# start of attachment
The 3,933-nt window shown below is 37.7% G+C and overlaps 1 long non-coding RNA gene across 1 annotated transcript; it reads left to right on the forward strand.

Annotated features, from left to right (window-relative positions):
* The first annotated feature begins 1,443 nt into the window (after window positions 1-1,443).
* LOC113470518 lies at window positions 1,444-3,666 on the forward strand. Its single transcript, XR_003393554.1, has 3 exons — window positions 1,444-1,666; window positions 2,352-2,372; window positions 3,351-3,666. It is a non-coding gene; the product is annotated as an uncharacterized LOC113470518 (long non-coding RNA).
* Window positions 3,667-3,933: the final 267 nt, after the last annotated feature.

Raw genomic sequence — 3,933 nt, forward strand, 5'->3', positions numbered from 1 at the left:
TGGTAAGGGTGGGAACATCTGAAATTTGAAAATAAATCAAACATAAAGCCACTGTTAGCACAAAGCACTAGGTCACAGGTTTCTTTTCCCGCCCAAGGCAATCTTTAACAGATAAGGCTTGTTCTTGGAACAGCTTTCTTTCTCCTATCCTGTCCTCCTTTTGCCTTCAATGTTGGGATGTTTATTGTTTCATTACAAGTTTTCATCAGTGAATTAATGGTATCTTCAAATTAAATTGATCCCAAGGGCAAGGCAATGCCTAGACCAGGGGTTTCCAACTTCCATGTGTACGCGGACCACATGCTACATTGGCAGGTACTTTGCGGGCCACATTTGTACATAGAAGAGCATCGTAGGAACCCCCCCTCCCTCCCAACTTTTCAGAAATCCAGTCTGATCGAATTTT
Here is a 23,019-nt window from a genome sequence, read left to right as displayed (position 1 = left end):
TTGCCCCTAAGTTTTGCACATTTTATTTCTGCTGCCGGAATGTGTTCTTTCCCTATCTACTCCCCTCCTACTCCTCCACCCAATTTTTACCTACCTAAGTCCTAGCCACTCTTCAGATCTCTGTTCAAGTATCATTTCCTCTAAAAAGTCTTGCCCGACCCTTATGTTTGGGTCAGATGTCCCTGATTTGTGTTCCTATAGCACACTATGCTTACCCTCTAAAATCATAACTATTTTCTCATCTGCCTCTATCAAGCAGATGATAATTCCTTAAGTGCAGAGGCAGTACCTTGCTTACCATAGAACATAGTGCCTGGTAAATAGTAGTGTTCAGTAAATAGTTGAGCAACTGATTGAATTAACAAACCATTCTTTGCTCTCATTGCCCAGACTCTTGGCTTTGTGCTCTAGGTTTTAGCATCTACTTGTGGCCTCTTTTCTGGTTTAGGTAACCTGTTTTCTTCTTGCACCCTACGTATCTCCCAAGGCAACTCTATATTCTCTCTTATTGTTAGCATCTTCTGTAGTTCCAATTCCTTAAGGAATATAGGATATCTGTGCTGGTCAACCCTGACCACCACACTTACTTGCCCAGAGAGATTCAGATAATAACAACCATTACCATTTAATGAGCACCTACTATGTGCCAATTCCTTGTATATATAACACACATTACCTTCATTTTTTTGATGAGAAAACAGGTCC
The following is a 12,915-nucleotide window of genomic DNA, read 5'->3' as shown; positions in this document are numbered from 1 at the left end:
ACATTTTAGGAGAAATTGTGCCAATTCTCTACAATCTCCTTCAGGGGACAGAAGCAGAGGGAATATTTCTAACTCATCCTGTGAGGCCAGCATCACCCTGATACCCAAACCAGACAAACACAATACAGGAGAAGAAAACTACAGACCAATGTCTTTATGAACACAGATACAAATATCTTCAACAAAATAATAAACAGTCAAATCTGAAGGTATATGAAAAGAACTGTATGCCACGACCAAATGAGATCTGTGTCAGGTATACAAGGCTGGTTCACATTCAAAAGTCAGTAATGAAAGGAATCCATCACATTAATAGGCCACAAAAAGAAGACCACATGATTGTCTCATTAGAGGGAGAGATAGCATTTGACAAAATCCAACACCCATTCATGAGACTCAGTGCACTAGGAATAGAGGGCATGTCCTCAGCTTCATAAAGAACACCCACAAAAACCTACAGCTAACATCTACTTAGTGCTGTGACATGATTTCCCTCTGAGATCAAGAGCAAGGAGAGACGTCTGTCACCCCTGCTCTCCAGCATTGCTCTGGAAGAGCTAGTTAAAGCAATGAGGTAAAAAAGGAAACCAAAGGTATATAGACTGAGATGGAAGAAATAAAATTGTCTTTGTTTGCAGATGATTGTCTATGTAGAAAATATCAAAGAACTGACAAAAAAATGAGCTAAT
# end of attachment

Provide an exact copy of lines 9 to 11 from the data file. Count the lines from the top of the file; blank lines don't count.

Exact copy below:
TTGCCCCTAAGTTTTGCACATTTTATTTCTGCTGCCGGAATGTGTTCTTTCCCTATCTACTCCCCTCCTACTCCTCCACCCAATTTTTACCTACCTAAGTCCTAGCCACTCTTCAGATCTCTGTTCAAGTATCATTTCCTCTAAAAAGTCTTGCCCGACCCTTATGTTTGGGTCAGATGTCCCTGATTTGTGTTCCTATAGCACACTATGCTTACCCTCTAAAATCATAACTATTTTCTCATCTGCCTCTATCAAGCAGATGATAATTCCTTAAGTGCAGAGGCAGTACCTTGCTTACCATAGAACATAGTGCCTGGTAAATAGTAGTGTTCAGTAAATAGTTGAGCAACTGATTGAATTAACAAACCATTCTTTGCTCTCATTGCCCAGACTCTTGGCTTTGTGCTCTAGGTTTTAGCATCTACTTGTGGCCTCTTTTCTGGTTTAGGTAACCTGTTTTCTTCTTGCACCCTACGTATCTCCCAAGGCAACTCTATATTCTCTCTTATTGTTAGCATCTTCTGTAGTTCCAATTCCTTAAGGAATATAGGATATCTGTGCTGGTCAACCCTGACCACCACACTTACTTGCCCAGAGAGATTCAGATAATAACAACCATTACCATTTAATGAGCACCTACTATGTGCCAATTCCTTGTATATATAACACACATTACCTTCATTTTTTTGATGAGAAAACAGGTCC
The following is a 12,915-nucleotide window of genomic DNA, read 5'->3' as shown; positions in this document are numbered from 1 at the left end:
ACATTTTAGGAGAAATTGTGCCAATTCTCTACAATCTCCTTCAGGGGACAGAAGCAGAGGGAATATTTCTAACTCATCCTGTGAGGCCAGCATCACCCTGATACCCAAACCAGACAAACACAATACAGGAGAAGAAAACTACAGACCAATGTCTTTATGAACACAGATACAAATATCTTCAACAAAATAATAAACAGTCAAATCTGAAGGTATATGAAAAGAACTGTATGCCACGACCAAATGAGATCTGTGTCAGGTATACAAGGCTGGTTCACATTCAAAAGTCAGTAATGAAAGGAATCCATCACATTAATAGGCCACAAAAAGAAGACCACATGATTGTCTCATTAGAGGGAGAGATAGCATTTGACAAAATCCAACACCCATTCATGAGACTCAGTGCACTAGGAATAGAGGGCATGTCCTCAGCTTCATAAAGAACACCCACAAAAACCTACAGCTAACATCTACTTAGTGCTGTGACATGATTTCCCTCTGAGATCAAGAGCAAGGAGAGACGTCTGTCACCCCTGCTCTCCAGCATTGCTCTGGAAGAGCTAGTTAAAGCAATGAGGTAAAAAAGGAAACCAAAGGTATATAGACTGAGATGGAAGAAATAAAATTGTCTTTGTTTGCAGATGATTGTCTATGTAGAAAATATCAAAGAACTGACAAAAAAATGAGCTAAT